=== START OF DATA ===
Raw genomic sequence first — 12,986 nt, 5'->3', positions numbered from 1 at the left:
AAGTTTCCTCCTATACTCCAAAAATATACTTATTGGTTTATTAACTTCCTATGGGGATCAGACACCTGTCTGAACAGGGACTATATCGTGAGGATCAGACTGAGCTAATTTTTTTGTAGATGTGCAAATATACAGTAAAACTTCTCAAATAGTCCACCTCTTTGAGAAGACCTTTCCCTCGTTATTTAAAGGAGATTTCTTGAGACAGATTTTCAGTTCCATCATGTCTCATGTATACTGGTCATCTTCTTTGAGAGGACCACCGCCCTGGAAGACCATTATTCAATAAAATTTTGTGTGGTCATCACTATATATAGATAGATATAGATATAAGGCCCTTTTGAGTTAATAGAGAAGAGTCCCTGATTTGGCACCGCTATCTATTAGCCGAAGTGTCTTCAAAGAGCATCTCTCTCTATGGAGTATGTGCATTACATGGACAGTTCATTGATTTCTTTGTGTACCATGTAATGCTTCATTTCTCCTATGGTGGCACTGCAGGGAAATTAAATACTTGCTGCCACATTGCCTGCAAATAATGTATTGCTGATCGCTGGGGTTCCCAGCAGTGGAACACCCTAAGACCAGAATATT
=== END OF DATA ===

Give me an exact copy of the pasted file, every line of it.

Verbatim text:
Raw genomic sequence first — 12,986 nt, 5'->3', positions numbered from 1 at the left:
AAGTTTCCTCCTATACTCCAAAAATATACTTATTGGTTTATTAACTTCCTATGGGGATCAGACACCTGTCTGAACAGGGACTATATCGTGAGGATCAGACTGAGCTAATTTTTTTGTAGATGTGCAAATATACAGTAAAACTTCTCAAATAGTCCACCTCTTTGAGAAGACCTTTCCCTCGTTATTTAAAGGAGATTTCTTGAGACAGATTTTCAGTTCCATCATGTCTCATGTATACTGGTCATCTTCTTTGAGAGGACCACCGCCCTGGAAGACCATTATTCAATAAAATTTTGTGTGGTCATCACTATATATAGATAGATATAGATATAAGGCCCTTTTGAGTTAATAGAGAAGAGTCCCTGATTTGGCACCGCTATCTATTAGCCGAAGTGTCTTCAAAGAGCATCTCTCTCTATGGAGTATGTGCATTACATGGACAGTTCATTGATTTCTTTGTGTACCATGTAATGCTTCATTTCTCCTATGGTGGCACTGCAGGGAAATTAAATACTTGCTGCCACATTGCCTGCAAATAATGTATTGCTGATCGCTGGGGTTCCCAGCAGTGGAACACCCTAAGACCAGAATATT